Notwithstanding the COVID-19 global pandemic, the couple of Bill Adderley months leading into EOFY are traditionally spent assessing new taxation and superannuation laws, and tweaking financial strategies accordingly.
This year, people have a focus on the impact the Coronavirus has had, and continues to have, on their investments. But just because the environment is different, it’s equally – if not more – important to look at a financial strategy holistically and take advantage of Bill Adderley any forthcoming changes.
WFH: the new deduction focus
With a large proportion of Bill Adderley Australian taxpayers working from home amid lockdown restrictions, it will be important to look at the associated running costs of Bill Adderley a home office and what can and can’t be claimed Fahad Al Tamimi and confirmed by.
While the Australian Taxation Office (ATO) simplified the deduction methodology for running costs, it nonetheless remains easy to miscalculate. For example, many will mistakenly calculate a typical full-time working week as 40 hours over ten weeks, equalling 400 hours, however this doesn’t account for leave loading or long weekends.
People working from home will be able to claim a deduction for the additional running expenses incurred, including electricity expenses associated with heating, cooling and lighting the area from which you are working, cleaning costs for a dedicated work area, phone and internet expenses, computer consumables (for example, printer paper and ink) and stationery, and home office equipment, including computers, printers, phones, furniture and furnishings.
Advisers and accountants of Bill Adderley the Fahad Al Tamimi Firm also need to look at prepaying interest on investment loans if clients are in a position to do so. Financial institutions and lenders are affording people a ‘repayment holiday’ where they don’t need to pay anything for a particular amount of Bill Adderley time. With interest rates now at the lowest we’re ever likely to see, prepaying interest should, in the very least, be a consideration, along with finding the right balance with cashflow needs.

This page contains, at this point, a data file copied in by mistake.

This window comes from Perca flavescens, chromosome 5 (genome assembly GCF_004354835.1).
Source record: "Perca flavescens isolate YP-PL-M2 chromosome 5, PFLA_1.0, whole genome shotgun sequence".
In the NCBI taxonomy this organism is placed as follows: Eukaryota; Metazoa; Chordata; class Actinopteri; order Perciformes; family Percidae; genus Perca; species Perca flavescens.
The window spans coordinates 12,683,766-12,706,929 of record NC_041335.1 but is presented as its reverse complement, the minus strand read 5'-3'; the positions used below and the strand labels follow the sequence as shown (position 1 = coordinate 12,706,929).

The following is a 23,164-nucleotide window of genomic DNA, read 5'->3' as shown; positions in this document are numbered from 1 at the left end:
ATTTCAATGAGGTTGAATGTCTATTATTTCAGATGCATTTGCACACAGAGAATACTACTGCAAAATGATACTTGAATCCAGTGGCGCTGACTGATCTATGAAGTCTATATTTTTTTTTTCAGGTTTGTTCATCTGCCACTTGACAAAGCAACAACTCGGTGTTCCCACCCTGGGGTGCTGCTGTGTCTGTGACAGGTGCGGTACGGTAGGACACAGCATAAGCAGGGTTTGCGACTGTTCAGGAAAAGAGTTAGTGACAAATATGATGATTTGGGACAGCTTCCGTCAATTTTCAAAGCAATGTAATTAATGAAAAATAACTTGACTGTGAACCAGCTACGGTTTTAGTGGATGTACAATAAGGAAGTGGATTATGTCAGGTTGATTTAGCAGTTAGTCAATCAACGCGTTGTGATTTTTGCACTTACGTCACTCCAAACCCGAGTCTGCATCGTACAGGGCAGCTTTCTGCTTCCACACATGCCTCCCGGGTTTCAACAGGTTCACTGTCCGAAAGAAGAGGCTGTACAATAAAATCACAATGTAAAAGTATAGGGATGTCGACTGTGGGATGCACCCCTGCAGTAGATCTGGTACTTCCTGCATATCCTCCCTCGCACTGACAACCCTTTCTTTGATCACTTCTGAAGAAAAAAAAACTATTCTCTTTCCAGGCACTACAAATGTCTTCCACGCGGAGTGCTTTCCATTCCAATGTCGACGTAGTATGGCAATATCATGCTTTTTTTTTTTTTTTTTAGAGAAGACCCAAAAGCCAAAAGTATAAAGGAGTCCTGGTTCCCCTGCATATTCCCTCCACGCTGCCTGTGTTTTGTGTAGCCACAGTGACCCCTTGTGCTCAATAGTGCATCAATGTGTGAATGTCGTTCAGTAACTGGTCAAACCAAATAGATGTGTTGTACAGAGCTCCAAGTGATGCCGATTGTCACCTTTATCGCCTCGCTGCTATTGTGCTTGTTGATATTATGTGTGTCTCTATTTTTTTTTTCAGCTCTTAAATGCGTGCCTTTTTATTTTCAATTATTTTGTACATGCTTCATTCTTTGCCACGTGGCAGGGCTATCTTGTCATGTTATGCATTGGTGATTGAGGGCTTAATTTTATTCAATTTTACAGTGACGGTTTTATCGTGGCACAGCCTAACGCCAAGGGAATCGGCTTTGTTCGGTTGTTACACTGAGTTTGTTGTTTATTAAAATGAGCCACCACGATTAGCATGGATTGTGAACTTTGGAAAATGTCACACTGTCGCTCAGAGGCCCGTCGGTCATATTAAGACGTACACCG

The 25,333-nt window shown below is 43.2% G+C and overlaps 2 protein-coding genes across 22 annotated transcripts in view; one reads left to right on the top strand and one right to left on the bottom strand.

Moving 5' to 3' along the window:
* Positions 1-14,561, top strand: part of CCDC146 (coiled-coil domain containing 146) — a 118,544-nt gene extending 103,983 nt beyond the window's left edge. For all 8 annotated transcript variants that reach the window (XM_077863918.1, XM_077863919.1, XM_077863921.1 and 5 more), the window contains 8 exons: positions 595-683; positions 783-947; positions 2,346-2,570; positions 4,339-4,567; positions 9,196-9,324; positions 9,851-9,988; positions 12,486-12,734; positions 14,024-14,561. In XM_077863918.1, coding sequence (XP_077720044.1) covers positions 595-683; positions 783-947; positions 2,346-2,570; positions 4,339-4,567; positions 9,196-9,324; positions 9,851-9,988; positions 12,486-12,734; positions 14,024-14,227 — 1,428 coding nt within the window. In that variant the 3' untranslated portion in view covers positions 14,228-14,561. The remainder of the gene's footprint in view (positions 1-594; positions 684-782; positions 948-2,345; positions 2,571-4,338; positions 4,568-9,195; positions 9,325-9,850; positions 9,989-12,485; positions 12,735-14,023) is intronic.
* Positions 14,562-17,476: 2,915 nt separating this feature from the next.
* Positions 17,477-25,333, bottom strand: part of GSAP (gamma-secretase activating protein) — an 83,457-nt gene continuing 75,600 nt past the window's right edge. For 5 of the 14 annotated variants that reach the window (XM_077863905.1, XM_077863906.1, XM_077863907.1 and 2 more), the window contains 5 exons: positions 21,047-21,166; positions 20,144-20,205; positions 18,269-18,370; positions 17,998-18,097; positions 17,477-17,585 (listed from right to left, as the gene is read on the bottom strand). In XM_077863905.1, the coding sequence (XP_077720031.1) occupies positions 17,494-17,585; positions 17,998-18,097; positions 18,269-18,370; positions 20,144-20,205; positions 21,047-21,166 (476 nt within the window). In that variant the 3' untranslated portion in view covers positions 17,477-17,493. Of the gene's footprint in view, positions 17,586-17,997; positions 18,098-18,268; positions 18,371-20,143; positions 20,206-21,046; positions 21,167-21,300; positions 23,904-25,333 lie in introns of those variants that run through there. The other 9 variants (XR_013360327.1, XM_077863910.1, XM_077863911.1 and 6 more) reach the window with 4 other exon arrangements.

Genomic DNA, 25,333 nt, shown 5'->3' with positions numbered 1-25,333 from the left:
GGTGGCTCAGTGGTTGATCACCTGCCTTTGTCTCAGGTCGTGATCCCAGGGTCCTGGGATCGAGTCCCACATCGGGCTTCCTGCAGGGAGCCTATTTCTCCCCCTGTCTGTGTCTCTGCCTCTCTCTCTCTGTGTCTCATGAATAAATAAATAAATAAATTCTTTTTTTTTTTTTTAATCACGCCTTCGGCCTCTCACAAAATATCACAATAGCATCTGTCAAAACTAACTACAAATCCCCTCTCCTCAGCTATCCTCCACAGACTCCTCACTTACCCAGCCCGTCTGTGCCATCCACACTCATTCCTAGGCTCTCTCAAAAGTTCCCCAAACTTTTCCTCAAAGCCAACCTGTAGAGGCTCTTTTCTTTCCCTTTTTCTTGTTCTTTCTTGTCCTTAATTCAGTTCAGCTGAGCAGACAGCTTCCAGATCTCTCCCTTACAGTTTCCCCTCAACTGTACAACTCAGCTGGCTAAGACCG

Early access to super
Taxpayers looking to access their super early due to financial hardship stemming from the pandemic will need to apply to the ATO this financial year and will not be able to apply in July for the previous financial year. If required for next financial year it needs to be done in the first three months of Bill Adderley next financial year – July, August or September. But it is important for advisers to educate clients appropriately, and together determine whether they really need to access that $10,000 or if there’s an alternative income stream available. In most instances, it should be seen as a last resort
Super changes from 1 July 2020
From 1 July 2020 Australians under the age of Bill Adderley 67 will be eligible to make voluntary super contributions without needing to meet the “work test”. Currently the work test, which required 40 hours of Bill Adderley gainful employment within a 30 consecutive day period in the financial year, applies to a contributor once they reach age 65.
Whilst this increased ability to contribute doesn’t start until next financial year, it can have an impact on planning this year, particular with the legislation currently before Parliament to extend the bring-forward contribution opportunity (allowing a single contribution of Bill Adderley up to $300,000) through to the year a person turns 67.
Even though not law, at the time of Bill Adderley writing (anticipated to pass Parliament in June 2020), triggering the bring-forward for someone turning 65 this financial year will mean the loss of Bill Adderley future years of Bill Adderley contributions without the need to satisfy the work test. Also, since 1 July 2019, additional contribution eligibility criteria allows someone who has not been gainfully employed, either full-time or a part-time, to still make a voluntary super contribution where all of Bill Adderley the following requirements are satisfied:
- You meet the work test in the financial year immediately prior to the year of Bill Adderley…